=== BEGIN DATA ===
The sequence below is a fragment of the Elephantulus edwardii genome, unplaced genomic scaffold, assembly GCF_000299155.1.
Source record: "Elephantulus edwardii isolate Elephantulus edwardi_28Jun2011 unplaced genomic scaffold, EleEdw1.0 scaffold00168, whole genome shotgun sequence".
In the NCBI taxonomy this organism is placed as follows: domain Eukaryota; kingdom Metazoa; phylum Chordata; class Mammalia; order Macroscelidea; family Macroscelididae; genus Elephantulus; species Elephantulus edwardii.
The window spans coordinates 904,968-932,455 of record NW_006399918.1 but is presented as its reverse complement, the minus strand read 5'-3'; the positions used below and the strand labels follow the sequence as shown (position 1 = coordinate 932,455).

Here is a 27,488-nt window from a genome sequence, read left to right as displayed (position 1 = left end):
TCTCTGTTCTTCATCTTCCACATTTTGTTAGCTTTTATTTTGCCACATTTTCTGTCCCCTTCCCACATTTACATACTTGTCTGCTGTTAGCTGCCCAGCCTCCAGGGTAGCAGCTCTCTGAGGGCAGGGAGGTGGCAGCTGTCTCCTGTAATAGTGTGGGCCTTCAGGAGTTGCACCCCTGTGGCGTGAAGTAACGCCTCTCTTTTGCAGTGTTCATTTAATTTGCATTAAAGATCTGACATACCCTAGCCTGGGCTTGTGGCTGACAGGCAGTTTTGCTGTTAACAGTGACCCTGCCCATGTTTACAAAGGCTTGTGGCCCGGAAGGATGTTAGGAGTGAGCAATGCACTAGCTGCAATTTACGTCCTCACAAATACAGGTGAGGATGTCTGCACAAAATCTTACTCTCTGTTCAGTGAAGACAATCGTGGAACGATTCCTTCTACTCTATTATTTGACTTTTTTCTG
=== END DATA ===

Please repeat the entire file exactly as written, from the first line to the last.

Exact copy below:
The sequence below is a fragment of the Elephantulus edwardii genome, unplaced genomic scaffold, assembly GCF_000299155.1.
Source record: "Elephantulus edwardii isolate Elephantulus edwardi_28Jun2011 unplaced genomic scaffold, EleEdw1.0 scaffold00168, whole genome shotgun sequence".
In the NCBI taxonomy this organism is placed as follows: domain Eukaryota; kingdom Metazoa; phylum Chordata; class Mammalia; order Macroscelidea; family Macroscelididae; genus Elephantulus; species Elephantulus edwardii.
The window spans coordinates 904,968-932,455 of record NW_006399918.1 but is presented as its reverse complement, the minus strand read 5'-3'; the positions used below and the strand labels follow the sequence as shown (position 1 = coordinate 932,455).

Here is a 27,488-nt window from a genome sequence, read left to right as displayed (position 1 = left end):
TCTCTGTTCTTCATCTTCCACATTTTGTTAGCTTTTATTTTGCCACATTTTCTGTCCCCTTCCCACATTTACATACTTGTCTGCTGTTAGCTGCCCAGCCTCCAGGGTAGCAGCTCTCTGAGGGCAGGGAGGTGGCAGCTGTCTCCTGTAATAGTGTGGGCCTTCAGGAGTTGCACCCCTGTGGCGTGAAGTAACGCCTCTCTTTTGCAGTGTTCATTTAATTTGCATTAAAGATCTGACATACCCTAGCCTGGGCTTGTGGCTGACAGGCAGTTTTGCTGTTAACAGTGACCCTGCCCATGTTTACAAAGGCTTGTGGCCCGGAAGGATGTTAGGAGTGAGCAATGCACTAGCTGCAATTTACGTCCTCACAAATACAGGTGAGGATGTCTGCACAAAATCTTACTCTCTGTTCAGTGAAGACAATCGTGGAACGATTCCTTCTACTCTATTATTTGACTTTTTTCTG